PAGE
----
Author’s Note: This was originally posted on January 17, 2013 and since the temperatures are hovering just above freezing today and a few wayward flurries have found their way to the ground, I thought it was good to re-post this blog on prayer.
I am hungrier for God these days than in days past; as I get older my longings are fewer in number but deeper in intensity. My pining for God is almost painful, but it is a joy to even have the hunger, regardless of whether or not the hunger is satisfied. So with that I leave you with the re-post.
“Looking for [God] in prayer is like looking for a path in a field of untrodden snow. Walk across the snow and there is your path.”
I love this quote by Thomas Merton, a truthful man if ever there was one. Although a monk in one of the strictest Orders in the Catholic Church, he lived his life in gentle yet transparent honesty. Known mostly for his deep writings on faith and social justice, Merton was above all a man of prayer. And yet he penned the above quote. I venture to reason that this quote was written by Merton for himself. He ‘walked across the snow’ faithfully, seeking God in all ways and in all things.
I’m pondering this quote and sharing it because of my own life of prayer these days. I pray a great deal. I say that not to brag but more as a confession since I have no where else to turn most days except to God, for the things surrounding my life seem larger than it.
So, I pray often because otherwise I’m a sloppy example of flesh and blood, prone more towards my addictions than my healing. Prayer for me is a pathway to deeper intimacy with God, with myself, and with the world I have been called to serve in love. Without prayer I am like fruit that has fallen from the tree while still believing it is growing and connected to its Source. Without prayer, I am living delusion.
There is a ”lostness” to these days, as the light of day gives way more quickly to the shuddering embrace of darkness, my prayer life is following the ‘natural rhythm’ of winter. When I say ‘lost’ I do not mean in my entire life, but in the sense that this part of the journey is “rubber meets the road” time, a time when the giddiness of the pink cloud has burst and I must show up. But I am reminded that just showing up is indeed half the battle.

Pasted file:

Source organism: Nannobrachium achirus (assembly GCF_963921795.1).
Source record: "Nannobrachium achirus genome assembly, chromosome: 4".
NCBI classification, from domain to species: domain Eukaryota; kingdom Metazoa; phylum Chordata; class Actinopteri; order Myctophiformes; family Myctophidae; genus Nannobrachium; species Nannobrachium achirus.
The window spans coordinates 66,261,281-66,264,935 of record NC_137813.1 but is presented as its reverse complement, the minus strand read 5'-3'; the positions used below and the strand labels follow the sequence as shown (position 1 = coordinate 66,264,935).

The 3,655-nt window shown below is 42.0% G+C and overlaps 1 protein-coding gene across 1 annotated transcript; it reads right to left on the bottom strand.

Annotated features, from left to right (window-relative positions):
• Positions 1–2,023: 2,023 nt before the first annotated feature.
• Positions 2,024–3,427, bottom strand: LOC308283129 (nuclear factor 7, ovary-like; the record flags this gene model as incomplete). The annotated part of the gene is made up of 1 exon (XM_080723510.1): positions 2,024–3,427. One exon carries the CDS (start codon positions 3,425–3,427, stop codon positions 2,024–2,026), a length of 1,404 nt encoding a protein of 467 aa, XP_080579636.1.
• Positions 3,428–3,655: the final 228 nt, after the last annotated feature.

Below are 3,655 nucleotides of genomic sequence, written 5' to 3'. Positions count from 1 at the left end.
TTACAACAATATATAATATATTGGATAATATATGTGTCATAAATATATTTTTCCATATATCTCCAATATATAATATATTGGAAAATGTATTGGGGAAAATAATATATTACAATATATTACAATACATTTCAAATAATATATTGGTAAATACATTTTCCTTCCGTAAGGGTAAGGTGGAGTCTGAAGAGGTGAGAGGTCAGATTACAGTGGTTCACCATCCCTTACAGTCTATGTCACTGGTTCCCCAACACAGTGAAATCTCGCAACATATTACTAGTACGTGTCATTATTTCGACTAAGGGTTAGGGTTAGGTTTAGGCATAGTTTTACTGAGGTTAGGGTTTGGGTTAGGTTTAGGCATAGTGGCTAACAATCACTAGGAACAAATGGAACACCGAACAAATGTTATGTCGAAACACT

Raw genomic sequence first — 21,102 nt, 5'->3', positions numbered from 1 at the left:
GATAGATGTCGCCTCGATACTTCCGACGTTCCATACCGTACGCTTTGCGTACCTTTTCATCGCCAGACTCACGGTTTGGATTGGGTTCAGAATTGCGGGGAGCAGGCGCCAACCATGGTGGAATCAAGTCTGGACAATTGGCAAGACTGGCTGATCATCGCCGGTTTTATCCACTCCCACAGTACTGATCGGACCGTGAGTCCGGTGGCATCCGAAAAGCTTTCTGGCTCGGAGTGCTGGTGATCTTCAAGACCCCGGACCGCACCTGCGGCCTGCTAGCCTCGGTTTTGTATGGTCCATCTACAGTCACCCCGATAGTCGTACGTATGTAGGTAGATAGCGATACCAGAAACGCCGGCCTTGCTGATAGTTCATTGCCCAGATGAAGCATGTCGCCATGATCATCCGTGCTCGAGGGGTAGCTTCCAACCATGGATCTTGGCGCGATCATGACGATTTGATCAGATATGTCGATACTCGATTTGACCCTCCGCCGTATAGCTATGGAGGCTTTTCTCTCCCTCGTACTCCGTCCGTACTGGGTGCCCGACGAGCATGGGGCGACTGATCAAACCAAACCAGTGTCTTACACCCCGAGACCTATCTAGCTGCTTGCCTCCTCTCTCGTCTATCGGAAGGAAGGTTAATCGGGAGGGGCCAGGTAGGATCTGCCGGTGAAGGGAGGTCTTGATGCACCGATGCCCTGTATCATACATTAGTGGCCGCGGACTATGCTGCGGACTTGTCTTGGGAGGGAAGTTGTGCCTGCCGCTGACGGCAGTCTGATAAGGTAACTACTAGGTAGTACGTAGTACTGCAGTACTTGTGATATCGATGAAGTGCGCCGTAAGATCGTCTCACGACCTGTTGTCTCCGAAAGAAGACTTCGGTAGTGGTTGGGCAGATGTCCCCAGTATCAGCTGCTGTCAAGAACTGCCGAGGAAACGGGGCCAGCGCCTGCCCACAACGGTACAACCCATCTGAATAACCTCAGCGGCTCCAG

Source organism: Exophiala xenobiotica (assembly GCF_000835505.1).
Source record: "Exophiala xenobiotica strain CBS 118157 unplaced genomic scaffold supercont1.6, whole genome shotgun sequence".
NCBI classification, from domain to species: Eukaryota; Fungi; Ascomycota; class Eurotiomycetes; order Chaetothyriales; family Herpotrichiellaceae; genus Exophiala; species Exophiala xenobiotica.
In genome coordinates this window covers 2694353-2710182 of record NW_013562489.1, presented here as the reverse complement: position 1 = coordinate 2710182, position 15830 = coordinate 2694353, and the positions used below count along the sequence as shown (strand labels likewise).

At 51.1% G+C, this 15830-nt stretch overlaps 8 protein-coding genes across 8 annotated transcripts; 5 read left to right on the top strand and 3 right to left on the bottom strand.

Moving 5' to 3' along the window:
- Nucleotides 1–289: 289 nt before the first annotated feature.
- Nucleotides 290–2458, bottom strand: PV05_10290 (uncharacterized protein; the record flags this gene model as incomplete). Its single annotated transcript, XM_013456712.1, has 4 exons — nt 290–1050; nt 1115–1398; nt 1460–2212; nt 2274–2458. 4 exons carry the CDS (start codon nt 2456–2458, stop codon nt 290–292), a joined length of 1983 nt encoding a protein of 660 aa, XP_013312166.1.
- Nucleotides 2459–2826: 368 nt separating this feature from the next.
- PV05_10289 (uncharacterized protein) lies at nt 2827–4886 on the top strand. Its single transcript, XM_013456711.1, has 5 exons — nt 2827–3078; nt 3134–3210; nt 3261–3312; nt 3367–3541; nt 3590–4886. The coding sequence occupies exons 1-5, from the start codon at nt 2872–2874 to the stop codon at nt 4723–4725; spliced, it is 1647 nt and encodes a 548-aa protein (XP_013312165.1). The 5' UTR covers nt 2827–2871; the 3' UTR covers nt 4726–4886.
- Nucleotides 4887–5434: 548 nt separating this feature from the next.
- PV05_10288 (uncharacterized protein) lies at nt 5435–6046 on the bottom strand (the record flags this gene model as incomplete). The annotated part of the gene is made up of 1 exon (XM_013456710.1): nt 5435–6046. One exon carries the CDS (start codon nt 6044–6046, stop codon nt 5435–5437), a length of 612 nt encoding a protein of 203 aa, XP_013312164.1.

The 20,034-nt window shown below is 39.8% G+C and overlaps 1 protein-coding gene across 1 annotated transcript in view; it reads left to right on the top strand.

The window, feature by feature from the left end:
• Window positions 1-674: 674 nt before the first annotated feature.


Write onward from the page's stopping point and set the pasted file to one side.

So I show up. I set aside time to be in contemplation with my God, to listen to the still, small Voice above the din and noise within my head and heart. I show up knowing, regardless of what I am feeling, God is there as a Present Reality and not just some far away entity. Much like the well known prayer of Merton’s posted a few days ago, I do not know the path I am called to take in certainty, yet I feel the tug of the Spirit leading me down paths I sometimes fear to travel (even if they are for the Best). At times, I sense I am traveling alone. But I have learned that God’s presence is a promise not an emotion and I have tasted God’s love as deeply in his Absence as I have in his Presence.
I sense I am being led to a place that will open up for me a life I have only ever dreamed, but fear still persist as does confusion. And not the confusion of choices made in or by my own stupidity, rather choices made in the hands of Divine Providence, choices that may alienate me from some while ingratiating me to others. Regardless, the truth is choices must be made and they must be done so by (and in) faith: faith in God; faith in knowing that if I ask for Wisdom, it is promised; faith in knowing I must indeed walk first in order to see the path God is laying out for me; faith in knowing that I am traveling with One who will never leave or forsake me.
In making these choices I am seeking obedience to God and his will – a will that is more tender than stern, more compassionate than perfectionist, more about trust than certainty. The word for obedience in Latin is “obidere” meaning “to listen.” I love that definition because it ties into my coming before God in prayer to know him, to know what he is asking of me, and in order to do that I must be still and listen to his voice of love.
So on this cold afternoon, I am reminded again that the path I am seeking is made along the Way. The path God is leading me on is not always so clearly laid, yet I am promised the faithfulness of God’s warming Presence in the chill of the unknown. I am reminded too that prayer is a loving communion filled with hope – the hope of Jesus being born anew in me and in the world. And my prayers, much like this hope, do not come in strength or unfailing assurance, but rather in fragility, vulnerability, and in weakness.
However, God’s love comes in the chilled, biting wind chaffing my cheeks as I stare out into the gorgeous wintry openness. And as the feel of snow rises in the air, and the chill numbs my fingers, I am reminded once again that the path may not be certain, but God’s tender love and presence is.